Gantt Chart

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The special type of horizontal bar chart that provides a graphical overview and schedule of all activities, elements and dependencies of a project or program. Explanation of the Gantt Chart of Henry Laurence Gantt. (1917)

Contributed by: Peter Darwin

Gantt ChartWhat is a Gantt Chart? Description

The Gantt Chart from Henry Laurence Gantt provides a graphical overview and schedule of all activities, elements and dependencies of a project or program. It is a special type of horizontal bar chart that is very common in project management to represent the phases and activities of a project Work Breakdown Structure.

A Gantt chart is constructed with a horizontal axis representing the total time span of the project, broken down into increments (for example, days, weeks, or months) and a vertical axis representing the tasks that make up the project. Horizontal bars of varying lengths represent the sequences, timing, and time span for each task.

They may be simple versions created on graph paper or more complex automated versions created using project management applications such as Microsoft Project or Excel.

Optional Gantt Chart Enhancements

The progression of each activity can be shown by shading the bar as progress is made. Some Gantt charts also illustrate the dependency relationships between activities by using link lines or color codes. Milestones can be shown. Current schedule status can be shown by a vertical marker, the TODAY-line.

Origin of the Gantt Chart. History

Henry Laurence Gantt, A.B., M.E. (1861-23 November 1919) was a mechanical engineer and management consultant who is most famous for developing the Gantt chart in 1917, besides a number of others charts. The first Gantt charts were employed on major infrastructure projects including the Hoover Dam. Modern spreadsheet and project software enable the creation and editing of very comprehensive Gantt charts.

Usage of a Gantt Chart. Applications

In Project and Program Management, the Gantt Chart technique can be used to:

  • Display an overview of project activities.
  • Plan project activities.
  • Work out the critical path.
  • Give you a basis to schedule when the tasks should be carried out.
  • Allocate resources.
  • Communicate project activities.
  • Coordinate and manage project activities.
  • Monitor the progress of project activities.

Steps in creating a Gantt Chart. Process

  1. Determine and list the required activities / tasks. For example using the Brainstorming or Mind Mapping method.
  2. Create a rough draft of the Gantt Chart. There may be insufficient resources to perform all activities at the same time. On top of this, certain activities may require that other activities are finished first.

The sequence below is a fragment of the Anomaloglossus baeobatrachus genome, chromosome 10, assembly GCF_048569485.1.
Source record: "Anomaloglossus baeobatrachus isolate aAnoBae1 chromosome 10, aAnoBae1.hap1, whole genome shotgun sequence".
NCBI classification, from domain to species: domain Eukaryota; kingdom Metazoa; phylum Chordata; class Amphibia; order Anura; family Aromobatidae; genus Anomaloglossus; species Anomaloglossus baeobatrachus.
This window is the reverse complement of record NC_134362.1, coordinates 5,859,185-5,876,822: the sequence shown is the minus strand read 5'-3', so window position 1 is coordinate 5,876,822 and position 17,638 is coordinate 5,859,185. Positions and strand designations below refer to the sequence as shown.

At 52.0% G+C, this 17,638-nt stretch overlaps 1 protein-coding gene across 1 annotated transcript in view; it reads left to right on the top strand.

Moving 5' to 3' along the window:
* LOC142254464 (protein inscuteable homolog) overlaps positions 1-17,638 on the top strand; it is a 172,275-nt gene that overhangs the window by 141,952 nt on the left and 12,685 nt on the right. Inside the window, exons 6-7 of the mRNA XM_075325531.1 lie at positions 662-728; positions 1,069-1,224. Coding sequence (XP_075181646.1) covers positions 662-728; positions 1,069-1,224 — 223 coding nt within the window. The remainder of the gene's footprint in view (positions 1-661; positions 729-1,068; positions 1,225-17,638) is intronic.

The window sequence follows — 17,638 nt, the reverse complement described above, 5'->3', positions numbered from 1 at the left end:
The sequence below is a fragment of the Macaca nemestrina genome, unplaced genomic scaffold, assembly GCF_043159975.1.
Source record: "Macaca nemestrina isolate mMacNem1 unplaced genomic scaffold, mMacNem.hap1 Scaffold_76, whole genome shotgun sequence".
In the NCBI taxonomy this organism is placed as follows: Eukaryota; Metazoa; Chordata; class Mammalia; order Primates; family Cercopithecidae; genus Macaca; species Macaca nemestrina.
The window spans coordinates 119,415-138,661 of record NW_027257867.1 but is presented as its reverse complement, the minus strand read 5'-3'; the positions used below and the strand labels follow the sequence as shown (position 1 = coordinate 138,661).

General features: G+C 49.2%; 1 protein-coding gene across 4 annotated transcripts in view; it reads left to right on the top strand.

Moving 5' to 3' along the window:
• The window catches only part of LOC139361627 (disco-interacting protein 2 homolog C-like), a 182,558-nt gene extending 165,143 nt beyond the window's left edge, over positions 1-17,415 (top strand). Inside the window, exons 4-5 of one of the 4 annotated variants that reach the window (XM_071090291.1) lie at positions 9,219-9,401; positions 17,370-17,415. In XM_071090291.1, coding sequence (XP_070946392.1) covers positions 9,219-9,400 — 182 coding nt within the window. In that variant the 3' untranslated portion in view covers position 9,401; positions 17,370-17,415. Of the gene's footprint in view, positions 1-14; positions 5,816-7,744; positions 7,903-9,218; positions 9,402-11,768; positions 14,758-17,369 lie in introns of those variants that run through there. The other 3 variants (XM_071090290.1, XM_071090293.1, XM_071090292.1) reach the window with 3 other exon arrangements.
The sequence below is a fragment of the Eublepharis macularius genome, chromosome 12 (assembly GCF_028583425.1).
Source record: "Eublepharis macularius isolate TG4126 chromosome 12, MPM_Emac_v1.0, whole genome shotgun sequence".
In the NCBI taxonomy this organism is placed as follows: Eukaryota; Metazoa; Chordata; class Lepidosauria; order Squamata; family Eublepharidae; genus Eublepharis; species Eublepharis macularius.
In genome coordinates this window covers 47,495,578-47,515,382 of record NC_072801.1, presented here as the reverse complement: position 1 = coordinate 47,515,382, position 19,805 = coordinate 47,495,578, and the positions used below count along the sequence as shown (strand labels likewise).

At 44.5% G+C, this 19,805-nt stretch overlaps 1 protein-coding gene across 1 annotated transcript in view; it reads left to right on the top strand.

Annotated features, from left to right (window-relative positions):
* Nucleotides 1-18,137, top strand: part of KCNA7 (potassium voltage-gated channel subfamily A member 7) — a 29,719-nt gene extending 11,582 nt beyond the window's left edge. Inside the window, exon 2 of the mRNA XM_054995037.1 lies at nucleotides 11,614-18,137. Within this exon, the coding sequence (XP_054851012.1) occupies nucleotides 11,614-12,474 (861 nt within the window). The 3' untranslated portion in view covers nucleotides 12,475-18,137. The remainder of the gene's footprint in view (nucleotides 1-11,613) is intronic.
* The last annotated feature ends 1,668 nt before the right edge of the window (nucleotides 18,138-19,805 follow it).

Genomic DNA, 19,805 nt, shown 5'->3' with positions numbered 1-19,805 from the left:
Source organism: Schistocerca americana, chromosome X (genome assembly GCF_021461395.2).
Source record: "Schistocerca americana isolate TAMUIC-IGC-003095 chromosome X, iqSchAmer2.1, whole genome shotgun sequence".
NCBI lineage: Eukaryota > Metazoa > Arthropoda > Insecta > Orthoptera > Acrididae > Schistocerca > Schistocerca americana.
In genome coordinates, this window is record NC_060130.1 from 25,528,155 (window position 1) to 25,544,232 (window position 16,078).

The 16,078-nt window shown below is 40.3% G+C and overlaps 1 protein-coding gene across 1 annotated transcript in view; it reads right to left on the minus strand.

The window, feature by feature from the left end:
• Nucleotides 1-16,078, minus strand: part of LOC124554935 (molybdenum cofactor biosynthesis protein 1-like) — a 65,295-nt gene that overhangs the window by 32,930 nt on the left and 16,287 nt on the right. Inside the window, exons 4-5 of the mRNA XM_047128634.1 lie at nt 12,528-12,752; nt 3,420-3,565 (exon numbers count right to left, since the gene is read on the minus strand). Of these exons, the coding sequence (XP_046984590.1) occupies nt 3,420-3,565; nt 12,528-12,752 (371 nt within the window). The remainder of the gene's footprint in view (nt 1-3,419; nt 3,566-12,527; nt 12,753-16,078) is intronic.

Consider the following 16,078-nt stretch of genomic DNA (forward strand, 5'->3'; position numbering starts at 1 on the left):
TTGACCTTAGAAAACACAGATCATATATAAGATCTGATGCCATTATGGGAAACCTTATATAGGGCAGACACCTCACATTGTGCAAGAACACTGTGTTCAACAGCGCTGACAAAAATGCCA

3. Determine the dependencies and schedule the activities. Compare: Cause and Effect Diagram.

    • This ensures that when the planning has to be changed, the activities will continue to be performed in the correct order.

    • Ensure that dependent activities do not start until the activities they depend on have been completed.

    • Try to avoid increasing the critical path: the sequence of critical tasks from beginning to end that takes the longest time to complete. It is also the shortest possible time that the project can be finished in. Note that the critical path may change from time to time as activities are completed ahead of or behind schedule. Compare: Theory of Constraints.

    • Do not over-commit resources and allow some slack time in the schedule for unforeseen events. But critical tasks can have no slack, because they are part of the critical path.

  4. Calculate the number of man-hours for each activity.

  5. Determine who will perform the activities and adjust the number of hours when needed. Compare: RACI.

  6. Calculate the throughput time. Planning software will be able to do this automatically.

Gantt Chart versus PERTStrengths of the Gantt Chart. Benefits

  • Good graphical overview. Common technique. Easy to understand.
  • Small to medium size projects with no more than about 30 activities.
  • Can be supported by special project planning software to facilitate complex calculations and complex dependencies and conduct what-if analyses.

Gantt Chart versus PERT

Unlike the Gantt Chart, the Program Evaluation and Review Technique (PERT) has no calendar, so you can not see precisely when the activities should be performed. On the other hand, the dependencies between the activities in PERT are easier to follow. This is why for larger projects, usually PERT is preferable. Actually PERT uses multiple time estimates for each activity to allow for variation in activity times. The activity times are assumed to be random, with assumed probability distribution ("probabilistic"). They are represented by arrowed lines between nodes or circles.

Limitations of the Gantt Chart. Disadvantages

  • Projects are often considerably more complex than can be communicated effectively with a Gantt chart.
  • Gantt charts only represent part of the triple constraints (time, cost and scope) of projects, because they focus primarily on schedule management (time). Compare: Cost-Benefit Analysis.
  • Gantt charts do not represent the size of a project or the relative size of work elements, therefore the magnitude of a behind-schedule condition is easily misunderstood.
  • Software. Although project management software can show schedule dependencies as lines between activities, displaying a large number of dependencies may result in a cluttered or unreadable chart. Avoid using (heavy) grids in Gantt software as they distract the attention.

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Compare with Gantt Chart: Earned Value Management  |  RACI  |  SMART  |  Cause and Effect Diagram  |  CSFs and KPIs  |  Cost-Benefit Analysis  |  PRINCE2  |  Theory of Constraints

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